Stan the Man again on tuning this Suzuki triple.
Ihave fond memories of the Suzuki GT550 – 40 years ago I had a 1976 Candy Red GT550A. I did some tuning to it and it was a rocket! Three cylinders, electric start two-stroke, I loved it, I even considered putting the engine in my race sidecar outfit. Over the years I have worked on very few GT550 engines and I have never ridden another one since. Recently a good customer of mine, Nigel Foster, asked me to overhaul, renovate and tune the engine and gearbox on the GT550 that he had bought on ebay. Nigel has a collection of GTS and I have built all the engines. He said that the 550 would complete the collection, so I couldn’t say no! Nigel arrived at my workshop with the engine, it was partly stripped and covered with corrosion it looked a real dog... The 550 engine is really straightforward to strip. Undo the 12 head nuts; they are 10mm with 14mm spanner size and remove the one-piece cylinder head. What a mess: there were hammer marks all over the tops of the barrels and most of the head studs were stripped in the barrels. To remove the barrels there were another 12 nuts, 10mm with 14mm heads. With the barrels off the next damage showed up, the base of the barrels had lever marks all over them: why? I later skimmed the tops of the barrels and the bases but there were broken fins as well and Nigel managed to buy a better set. Now onto the bottom-end. Remove the left-hand side generator cover and remove the three screws which hold the stator. There is a special puller for the rotor. On most engines the rotor has to be removed to get the crankcases apart but not the GT550, when apart the rotor will still be on the end of the crank so when I send the crank off to Grampian to be rebuilt they remove the rotor when pressing the crank apart! Now over to the right-hand side of the engine. Remove the outer clutch casing, remove the six clutch spring screws, bend back the tab washer and with a clutch holding tool remove the 32mm centre nut and the crank 32mm nut. Remove the clutch and primary gear. Now remove the top crankcase bolts, there are seven of 8mm, 12mm headed bolts and four of 6mm, 10mm headed bolts. Turn the engine upside down and remove the bottom crankcase bolts, there are 13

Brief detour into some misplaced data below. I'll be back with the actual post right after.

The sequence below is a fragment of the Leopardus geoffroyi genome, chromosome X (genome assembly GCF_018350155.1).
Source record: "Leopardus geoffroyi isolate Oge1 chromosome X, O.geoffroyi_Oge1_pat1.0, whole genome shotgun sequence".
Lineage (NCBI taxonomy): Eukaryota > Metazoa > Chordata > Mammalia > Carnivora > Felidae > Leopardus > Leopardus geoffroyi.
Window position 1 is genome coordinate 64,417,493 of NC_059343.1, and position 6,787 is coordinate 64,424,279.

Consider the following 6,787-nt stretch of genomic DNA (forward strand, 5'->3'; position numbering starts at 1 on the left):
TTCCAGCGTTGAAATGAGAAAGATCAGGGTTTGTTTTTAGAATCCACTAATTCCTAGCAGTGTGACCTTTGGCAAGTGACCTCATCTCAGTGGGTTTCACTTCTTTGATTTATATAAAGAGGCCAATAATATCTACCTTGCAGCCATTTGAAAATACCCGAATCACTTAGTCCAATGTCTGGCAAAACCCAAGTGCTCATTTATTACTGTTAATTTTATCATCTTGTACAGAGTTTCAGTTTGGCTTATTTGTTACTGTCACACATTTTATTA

of 8mm, 12mm headed bolts and hiding under the starter motor another four 8mm Allen bolts. I removed the starter motor cover plate and removed the starter which promptly fell apart! The starter clutch had jammed and the starter must have been spinning away at engine revs until it disintegrated. So, if you’re buying and the seller says he always starts it with the kickstart – steer clear! With all the bolts removed, the top crankcase lifts off. My advice would be to take photos of the gearbox before you start removing it. The gear shafts with the gears on lift out simply but if you are having the cases aqua-blasted, as these were, the selector drum and selector shafts etc. are a bit tricky to remember how to replace them at a later date. With everything stripped out it was time to take all the side-cases to the polishers, all the nuts and bolts to the platers, the crankcases to be aqua-blasted, the heads and barrels to be bead-blasted and the crank to Grampian. I gave a list of the parts needed to Nigel for him to source on the internet. When the parts were back it was time for tuning and here I had a stroke of luck, as when looking through all my spec sheets I came across the original figures I had written down from tuning my GT550 from 40 years ago! The cylinder head is a one-piece casting and is too large to swing in the lathe so I set it up on the mill. Unlike most other two-stroke engines from that period onwards, the 550 does not have squish heads, just domed combustion chambers. I skimmed 0.5mm off of the head face to raise the compression. To skim any more would have made the combustion chambers smaller diameters. The exhaust ports are reasonably easy to work on, the ports are straight and fairly short. Surprisingly, the top of the port is quite square so when I widened the port from 37mm wide to 39mm I left the sides the standard height. I raised the top of the exhaust port from 40mm (measured from the top cylinder face) to 37mm but made it a more gentle curved shape which would aid ring life and also smooth-out the mid range power that raising the port by 3mm may have caused. The transfer ports were horrible castings. With a right-angle porting tool I just concentrated on getting them all the same height and flowing them. Likewise the bottoms of the transfer port windows.